I find it interesting that you mentioned that Tamsulosin should not be taken at night. Can you tell me why? The reason I ask is because I have taken both it and Finasteride an hour or so before bedtime for a couple of years since I was having a lot of problems when getting up in the middle of the night. I mentioned this to my PCP (the same one who prescribed them without telling me the side effects) and he seemed to think taking them before bed was a good idea. I fired this guy about seven months ago, so if I find out this is another mistake on his part, it won't surprise me, but I would like concrete substantiation about when to take the drugs before confronting him with it.


John, I was always taking it at bedtime along with one other drug but in doing the small bit of research I find that they recommend it be taken with the evening meal so I guess that they prefer to have it dissolve with food.  It always is amazing how many side effects that drugs can have and probably one of the good things the government has done is make it mandatory to disclose them to the user.  I sometimes laugh at the TV drug adds where they side effects go on longer than the positive points of the med.   Some even include "death" as a side effect.  I bet they cringe when they have to include that.  I just changed my timing to taking Tamsulosin with the meal and hope that means that I can drain a lot of fluids before I go to bed (and not get up at 3AM).
It doesn't help that we have a new pup who until only recently was getting me up at 2 am and 4 am and I was heading to the bathroom also at midnight.  As the pup has grown to only one 5 am trip, I am also down to one trip per night.....lol

Bill
Bill & Joan N in Missouri
USAF (Ret - 1961-1981)
2002 Winnebago Adventurer 35U
Workhorse W22, 8.1L Chevy V8
2013 Chevy Sonic Toad
Furbearers:  Heidi-17(Forever), Cats: Grace-11 & Squeak-6, Winnie the ShihTzu - 16 mos

Rene T

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Re: Cataract surgery
« Reply #49 on: November 29, 2017, 06:50:32 AM »
The OP was talking about cataract surgery while Rene, the second poster, started talking about LASIK. Totally different surgeries, and this thread is a mess with both discussions happening simultaneously.

I want to apologize. I'm learning everyday and I didn't know there was a difference. I was mistaken when the lasik center I went to would do the surgery by implanting a lense. But I opted to wait because of the cost. So I thought the procedures were the same. Sorry everyone. Please, no more talk about LASIK. Someone start another post if they want to talk about LASIK.
Rene, Lucille & co-pilot Buddy
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John Stephens

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Re: Cataract surgery
« Reply #50 on: November 29, 2017, 08:17:00 AM »
John, I was always taking it at bedtime along with one other drug but in doing the small bit of research I find that they recommend it be taken with the evening meal so I guess that they prefer to have it dissolve with food.  It always is amazing how many side effects that drugs can have and probably one of the good things the government has done is make it mandatory to disclose them to the user.  I sometimes laugh at the TV drug adds where they side effects go on longer than the positive points of the med.   Some even include "death" as a side effect.  I bet they cringe when they have to include that.  I just changed my timing to taking Tamsulosin with the meal and hope that means that I can drain a lot of fluids before I go to bed (and not get up at 3AM).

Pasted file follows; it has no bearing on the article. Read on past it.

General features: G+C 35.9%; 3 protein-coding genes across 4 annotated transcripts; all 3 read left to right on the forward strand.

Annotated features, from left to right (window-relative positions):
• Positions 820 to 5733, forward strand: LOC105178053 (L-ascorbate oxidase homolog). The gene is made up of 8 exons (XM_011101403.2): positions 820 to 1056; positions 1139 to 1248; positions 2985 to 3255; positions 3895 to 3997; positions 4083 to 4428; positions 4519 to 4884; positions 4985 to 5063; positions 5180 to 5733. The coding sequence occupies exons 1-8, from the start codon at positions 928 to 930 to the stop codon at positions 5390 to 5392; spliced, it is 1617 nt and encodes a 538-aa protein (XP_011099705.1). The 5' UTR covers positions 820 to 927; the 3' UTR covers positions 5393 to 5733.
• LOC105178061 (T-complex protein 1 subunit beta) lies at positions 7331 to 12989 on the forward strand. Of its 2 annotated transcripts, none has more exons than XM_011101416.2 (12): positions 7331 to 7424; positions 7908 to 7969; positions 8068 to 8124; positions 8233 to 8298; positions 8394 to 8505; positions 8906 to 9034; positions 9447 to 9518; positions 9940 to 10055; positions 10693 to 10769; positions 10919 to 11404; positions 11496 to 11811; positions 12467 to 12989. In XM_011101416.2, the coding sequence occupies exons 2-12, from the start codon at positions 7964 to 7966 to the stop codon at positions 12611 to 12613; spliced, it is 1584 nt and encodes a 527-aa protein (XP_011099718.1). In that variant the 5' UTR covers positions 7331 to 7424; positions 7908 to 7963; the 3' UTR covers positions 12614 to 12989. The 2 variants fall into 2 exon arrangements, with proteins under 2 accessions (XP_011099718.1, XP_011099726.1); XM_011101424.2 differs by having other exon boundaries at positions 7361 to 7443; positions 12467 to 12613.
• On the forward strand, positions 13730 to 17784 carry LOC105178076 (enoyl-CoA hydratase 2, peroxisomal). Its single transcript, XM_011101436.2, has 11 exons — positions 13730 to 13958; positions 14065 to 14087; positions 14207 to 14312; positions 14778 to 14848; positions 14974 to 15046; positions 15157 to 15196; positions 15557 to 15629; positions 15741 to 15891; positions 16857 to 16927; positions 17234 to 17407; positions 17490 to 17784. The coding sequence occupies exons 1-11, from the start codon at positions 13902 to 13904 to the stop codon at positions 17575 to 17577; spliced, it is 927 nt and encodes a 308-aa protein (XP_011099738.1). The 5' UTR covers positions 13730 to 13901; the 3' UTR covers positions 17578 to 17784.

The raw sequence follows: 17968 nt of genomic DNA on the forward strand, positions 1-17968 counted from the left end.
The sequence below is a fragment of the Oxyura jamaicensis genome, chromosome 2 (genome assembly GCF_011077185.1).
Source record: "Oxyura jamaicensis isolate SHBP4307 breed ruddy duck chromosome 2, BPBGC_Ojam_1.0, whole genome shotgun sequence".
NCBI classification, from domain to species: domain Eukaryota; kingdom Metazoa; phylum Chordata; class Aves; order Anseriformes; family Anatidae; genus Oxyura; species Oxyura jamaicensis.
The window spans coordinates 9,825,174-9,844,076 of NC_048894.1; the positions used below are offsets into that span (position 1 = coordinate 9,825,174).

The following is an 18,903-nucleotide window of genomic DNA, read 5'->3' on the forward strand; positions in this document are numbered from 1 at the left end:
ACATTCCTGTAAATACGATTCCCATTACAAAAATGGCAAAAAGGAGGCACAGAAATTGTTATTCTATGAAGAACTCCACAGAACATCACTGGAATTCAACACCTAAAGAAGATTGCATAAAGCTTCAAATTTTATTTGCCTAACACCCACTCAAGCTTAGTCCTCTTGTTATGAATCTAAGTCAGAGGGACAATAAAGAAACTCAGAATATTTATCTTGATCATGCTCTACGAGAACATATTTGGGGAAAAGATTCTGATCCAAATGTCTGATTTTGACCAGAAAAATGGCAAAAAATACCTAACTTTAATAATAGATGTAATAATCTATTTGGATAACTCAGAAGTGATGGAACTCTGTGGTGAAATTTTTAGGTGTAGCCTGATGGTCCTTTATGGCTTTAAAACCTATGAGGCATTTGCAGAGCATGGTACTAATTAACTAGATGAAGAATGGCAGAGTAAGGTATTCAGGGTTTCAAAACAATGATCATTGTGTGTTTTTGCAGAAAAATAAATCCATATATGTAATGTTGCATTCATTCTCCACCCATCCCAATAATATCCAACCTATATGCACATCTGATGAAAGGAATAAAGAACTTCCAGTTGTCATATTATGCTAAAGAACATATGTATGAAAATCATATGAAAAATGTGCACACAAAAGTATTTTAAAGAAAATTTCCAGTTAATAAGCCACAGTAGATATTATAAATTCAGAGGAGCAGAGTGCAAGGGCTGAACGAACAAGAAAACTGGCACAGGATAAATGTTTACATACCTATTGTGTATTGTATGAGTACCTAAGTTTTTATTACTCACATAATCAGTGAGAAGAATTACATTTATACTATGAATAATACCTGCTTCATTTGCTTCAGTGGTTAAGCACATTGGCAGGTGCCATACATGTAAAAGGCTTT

It doesn't help that we have a new pup who until only recently was getting me up at 2 am and 4 am and I was heading to the bathroom also at midnight.  As the pup has grown to only one 5 am trip, I am also down to one trip per night.....lol

Bill

Bill - Good to hear your nightly trips are reducing for both reasons. We just got a 4 yr old rescue smooth Collie that has to remain crated at night and he wakes us up about an hour before we want to get up every morning. But at least he stays quiet throughout the night most of the time, only barking when he hears something outside. Our 20 month old rough Collie is good for the entire night.

I have always been fortunate in being able to limit my nightly trips to the bathroom to only one or two. But before I began taking the drugs right before bed, it would take me 20 minutes before being able to return to bed. Now, it's more like 5-10 minutes. About once every two years, I get so tired from lack of sleep that I don't wake up for seven hours and sleep straight through. That's one of the reasons I don't drive OTR anymore and take extra care when driving the coach, especially at night. And it doesn't seem to matter which bed I'm in - while on the road in the coach, there is no change. Every four hours, I'm up.
John
Cape Coral, Fl.
2005 Winnebago Adventurer 38J
Acme EZ Tow Dolly and 2007 Azera

Bill N

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Re: Cataract surgery
« Reply #51 on: December 01, 2017, 06:28:24 AM »
I did receive a reply from my eye doctor regarding the Flo-Max/Tamsulosin question I asked.  Here it is: